Let me tell you unwed ladies—the dress is just the beginning. Apparently the white frock and all of its accoutrements account for THE MOST IMPORTANT ENSEMBLE YOU WILL EVER WEAR. Well, that’s what bridal stores, magazines, websites and Southern lore tell you. After that day, a brown paper bag is more than acceptable for all occasions. Just don’t screw up that blinding white (or charming ivory, in my case) confection!
After locating the desirable life-long partner and loving mate with the head of thick, brown hair and hazel eyes (#1 priority!) and the dress (a close second), you search for the veil. Please tell me you’ve skimped on the “Girls’ Nights Out” and haven’t taken a tropical vacation in the past 5 years because this simple scrap of net and lace will cost you somewhere between $1,000 and $5,000. If seed pearls and pricey embellishments are your thing, you should have a cool $10,000 stashed in your freezer (no need to embarrass yourself in front of the snooty shopgirls come check-out time).
I asked Jamie if he had any greenbacks collecting freezer burn in his Union Square apartment. After all—what’s a more practical purchase in the months leading up to your wedding than a diamond and seed pearl veil?? With great sadness, Jamie told me that the only thing in his freezer were “off parts” of the pig (snouts, trotters, entrails), pear-infused vodka and the odd ice pack or two to help his skateboard injuries (yes, Jamie is 28 years-old and skateboards to work up 5th Avenue).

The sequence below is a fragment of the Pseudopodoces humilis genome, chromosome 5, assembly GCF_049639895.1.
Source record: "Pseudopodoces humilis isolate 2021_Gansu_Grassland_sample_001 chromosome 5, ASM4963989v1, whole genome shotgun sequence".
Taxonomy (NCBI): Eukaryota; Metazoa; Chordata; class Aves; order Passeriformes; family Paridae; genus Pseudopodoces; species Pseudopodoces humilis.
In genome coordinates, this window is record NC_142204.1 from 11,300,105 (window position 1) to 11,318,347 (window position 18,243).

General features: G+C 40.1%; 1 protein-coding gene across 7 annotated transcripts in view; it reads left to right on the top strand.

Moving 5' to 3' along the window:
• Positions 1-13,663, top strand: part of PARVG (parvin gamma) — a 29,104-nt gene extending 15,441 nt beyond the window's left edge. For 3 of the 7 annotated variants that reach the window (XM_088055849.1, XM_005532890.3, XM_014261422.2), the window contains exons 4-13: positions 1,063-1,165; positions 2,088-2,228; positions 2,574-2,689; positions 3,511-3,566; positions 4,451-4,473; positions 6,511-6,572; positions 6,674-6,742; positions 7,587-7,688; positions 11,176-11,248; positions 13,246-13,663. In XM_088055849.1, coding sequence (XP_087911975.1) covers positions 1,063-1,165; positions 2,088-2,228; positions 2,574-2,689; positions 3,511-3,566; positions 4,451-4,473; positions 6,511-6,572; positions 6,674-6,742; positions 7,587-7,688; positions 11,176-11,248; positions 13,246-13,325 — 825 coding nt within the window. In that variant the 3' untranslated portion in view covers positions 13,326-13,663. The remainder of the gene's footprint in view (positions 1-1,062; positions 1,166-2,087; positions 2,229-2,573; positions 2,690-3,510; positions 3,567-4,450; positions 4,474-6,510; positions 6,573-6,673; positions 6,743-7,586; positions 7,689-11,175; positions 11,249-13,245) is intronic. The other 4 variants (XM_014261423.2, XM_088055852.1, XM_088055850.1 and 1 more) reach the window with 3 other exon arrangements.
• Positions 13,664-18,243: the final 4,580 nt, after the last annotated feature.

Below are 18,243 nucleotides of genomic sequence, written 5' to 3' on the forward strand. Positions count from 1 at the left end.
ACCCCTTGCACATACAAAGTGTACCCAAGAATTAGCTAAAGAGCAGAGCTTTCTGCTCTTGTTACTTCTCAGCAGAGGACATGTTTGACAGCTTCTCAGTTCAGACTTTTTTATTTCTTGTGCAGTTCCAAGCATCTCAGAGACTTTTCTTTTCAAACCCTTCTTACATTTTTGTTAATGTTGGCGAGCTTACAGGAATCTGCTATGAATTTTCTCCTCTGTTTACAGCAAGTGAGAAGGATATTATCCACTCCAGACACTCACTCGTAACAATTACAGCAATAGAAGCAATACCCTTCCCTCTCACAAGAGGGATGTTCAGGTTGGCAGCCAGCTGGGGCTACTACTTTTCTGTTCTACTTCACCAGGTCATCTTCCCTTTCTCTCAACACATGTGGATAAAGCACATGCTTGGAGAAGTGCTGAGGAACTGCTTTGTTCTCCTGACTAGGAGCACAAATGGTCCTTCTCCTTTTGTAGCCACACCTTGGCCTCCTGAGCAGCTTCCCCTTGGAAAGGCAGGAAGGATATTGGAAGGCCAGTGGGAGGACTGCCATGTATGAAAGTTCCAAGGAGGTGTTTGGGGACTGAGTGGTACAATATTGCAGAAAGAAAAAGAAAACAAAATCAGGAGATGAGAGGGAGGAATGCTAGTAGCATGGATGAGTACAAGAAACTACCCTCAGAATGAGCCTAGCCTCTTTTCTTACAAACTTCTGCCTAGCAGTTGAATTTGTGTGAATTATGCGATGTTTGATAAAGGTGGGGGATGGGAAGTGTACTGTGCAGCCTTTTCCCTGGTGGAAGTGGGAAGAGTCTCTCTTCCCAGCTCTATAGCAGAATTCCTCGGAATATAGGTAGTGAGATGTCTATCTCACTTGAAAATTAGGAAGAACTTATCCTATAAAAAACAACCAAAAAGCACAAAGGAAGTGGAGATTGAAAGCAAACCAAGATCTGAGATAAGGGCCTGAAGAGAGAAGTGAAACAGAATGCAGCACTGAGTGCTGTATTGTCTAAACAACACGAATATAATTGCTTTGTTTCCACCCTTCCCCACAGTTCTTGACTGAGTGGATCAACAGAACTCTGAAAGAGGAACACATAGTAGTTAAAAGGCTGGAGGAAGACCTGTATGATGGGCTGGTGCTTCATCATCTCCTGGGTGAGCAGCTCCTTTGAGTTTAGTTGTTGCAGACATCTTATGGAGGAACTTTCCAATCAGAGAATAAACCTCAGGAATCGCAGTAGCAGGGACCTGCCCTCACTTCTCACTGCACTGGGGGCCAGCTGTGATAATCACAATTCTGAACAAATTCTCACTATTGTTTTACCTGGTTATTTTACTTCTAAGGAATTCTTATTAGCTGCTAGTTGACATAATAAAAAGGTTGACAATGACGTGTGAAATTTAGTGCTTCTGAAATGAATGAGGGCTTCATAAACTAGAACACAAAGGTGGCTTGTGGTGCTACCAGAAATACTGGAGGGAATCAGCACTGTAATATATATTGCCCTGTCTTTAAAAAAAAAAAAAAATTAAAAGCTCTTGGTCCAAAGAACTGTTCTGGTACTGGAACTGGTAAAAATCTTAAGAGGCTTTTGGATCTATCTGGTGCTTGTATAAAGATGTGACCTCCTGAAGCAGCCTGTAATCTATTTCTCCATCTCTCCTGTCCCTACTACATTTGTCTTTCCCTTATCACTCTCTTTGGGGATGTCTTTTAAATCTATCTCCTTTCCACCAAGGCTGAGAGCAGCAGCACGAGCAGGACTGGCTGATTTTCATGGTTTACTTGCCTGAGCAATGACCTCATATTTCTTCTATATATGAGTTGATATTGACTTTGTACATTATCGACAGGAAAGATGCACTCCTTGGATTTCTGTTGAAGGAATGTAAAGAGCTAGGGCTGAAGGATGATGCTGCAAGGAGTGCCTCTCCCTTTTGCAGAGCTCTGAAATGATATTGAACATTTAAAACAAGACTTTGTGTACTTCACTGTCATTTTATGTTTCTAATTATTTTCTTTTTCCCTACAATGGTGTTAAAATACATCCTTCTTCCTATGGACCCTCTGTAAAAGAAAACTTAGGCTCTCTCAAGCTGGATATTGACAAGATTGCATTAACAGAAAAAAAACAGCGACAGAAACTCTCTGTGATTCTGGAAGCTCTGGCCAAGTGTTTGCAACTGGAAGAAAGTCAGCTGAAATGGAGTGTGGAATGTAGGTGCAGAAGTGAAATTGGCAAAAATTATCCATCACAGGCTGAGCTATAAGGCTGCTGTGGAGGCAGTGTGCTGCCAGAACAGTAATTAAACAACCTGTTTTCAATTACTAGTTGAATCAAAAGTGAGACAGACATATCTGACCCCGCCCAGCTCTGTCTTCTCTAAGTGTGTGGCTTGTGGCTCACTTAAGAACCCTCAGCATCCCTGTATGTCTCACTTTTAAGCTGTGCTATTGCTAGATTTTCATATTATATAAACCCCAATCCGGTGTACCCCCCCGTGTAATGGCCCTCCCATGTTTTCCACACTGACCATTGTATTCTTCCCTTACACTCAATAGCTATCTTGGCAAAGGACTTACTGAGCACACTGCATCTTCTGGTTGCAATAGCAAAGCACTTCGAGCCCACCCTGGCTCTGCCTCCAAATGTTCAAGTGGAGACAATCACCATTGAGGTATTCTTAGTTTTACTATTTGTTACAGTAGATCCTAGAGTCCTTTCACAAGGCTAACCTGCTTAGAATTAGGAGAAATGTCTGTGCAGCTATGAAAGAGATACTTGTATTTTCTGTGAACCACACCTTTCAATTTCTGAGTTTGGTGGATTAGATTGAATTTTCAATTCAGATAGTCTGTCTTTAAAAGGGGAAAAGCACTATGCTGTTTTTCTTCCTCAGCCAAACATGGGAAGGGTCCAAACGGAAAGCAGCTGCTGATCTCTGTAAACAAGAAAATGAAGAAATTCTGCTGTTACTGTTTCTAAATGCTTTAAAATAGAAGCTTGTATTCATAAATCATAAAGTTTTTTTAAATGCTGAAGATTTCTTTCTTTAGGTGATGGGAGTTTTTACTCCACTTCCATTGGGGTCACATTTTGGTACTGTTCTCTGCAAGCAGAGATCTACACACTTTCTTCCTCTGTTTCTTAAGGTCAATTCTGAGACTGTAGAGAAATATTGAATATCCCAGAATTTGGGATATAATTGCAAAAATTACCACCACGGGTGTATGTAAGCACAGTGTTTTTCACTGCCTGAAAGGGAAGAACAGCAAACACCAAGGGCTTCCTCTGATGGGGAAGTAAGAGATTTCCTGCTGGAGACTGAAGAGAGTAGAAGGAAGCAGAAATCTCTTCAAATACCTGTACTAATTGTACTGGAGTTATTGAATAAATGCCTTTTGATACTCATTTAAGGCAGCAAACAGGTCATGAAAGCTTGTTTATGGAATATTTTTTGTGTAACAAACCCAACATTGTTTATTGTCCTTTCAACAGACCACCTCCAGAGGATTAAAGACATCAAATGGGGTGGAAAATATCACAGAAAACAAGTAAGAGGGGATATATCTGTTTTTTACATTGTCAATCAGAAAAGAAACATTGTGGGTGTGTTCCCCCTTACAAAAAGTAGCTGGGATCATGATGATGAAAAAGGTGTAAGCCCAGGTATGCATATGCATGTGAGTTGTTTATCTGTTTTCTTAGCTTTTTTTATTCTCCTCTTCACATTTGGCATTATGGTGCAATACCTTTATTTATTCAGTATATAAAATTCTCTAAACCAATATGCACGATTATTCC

BUT THIS IS THE MOST IMPORTANT PARTY ENSEMBLE OF MY LIFE! WHAT AM I GOING TO DO?
My mother saves the day…
At the tender age of 22, Mom packed her hatboxes and steamer trunks and moved to Madrid. That year in Spain (during Franco’s regime, mind you) and in Western Europe would be her “sentimental education,” her “grand tour”—the time she would establish herself and her platinum locks far from the Deep South. My grandparents were thrilled for their first-born and all the opportunities that awaited her.
They weren’t so enamored of the idea of a “Continental Suzanne,” however, that they actually wanted her to marry a hot-blooded bullfighter or a Camembert-sniffing Pierre. My grandmother’s first trip to Spain included a purposeful stroll down the Gran Via and Calle Serrano to shop for a “mantilla” (mahn-TEE-ya), or a Spanish wedding veil. Purchasing this lace shroud—the finely woven piece of net, silk and lace that would fall over my mother’s eager, innocent face on her wedding day—was a sign that she was expected to return after 12 months time and marry a good, Southern boy.
This story—and that veil—suit me. Don’t they? I’ve always said that it took traveling around the world and up to New York City before I found my love—the man who shared a hometown with me, always living just miles away.
So, on my wedding day, I will wear the same piece of Spanish lace. Mom wore it over a pillbox hat, my sister fashioned it as a shawl, draped around her shoulders, and I will let the piece of lace hang from my loose chignon. No money spent and a wonderful tradition upheld.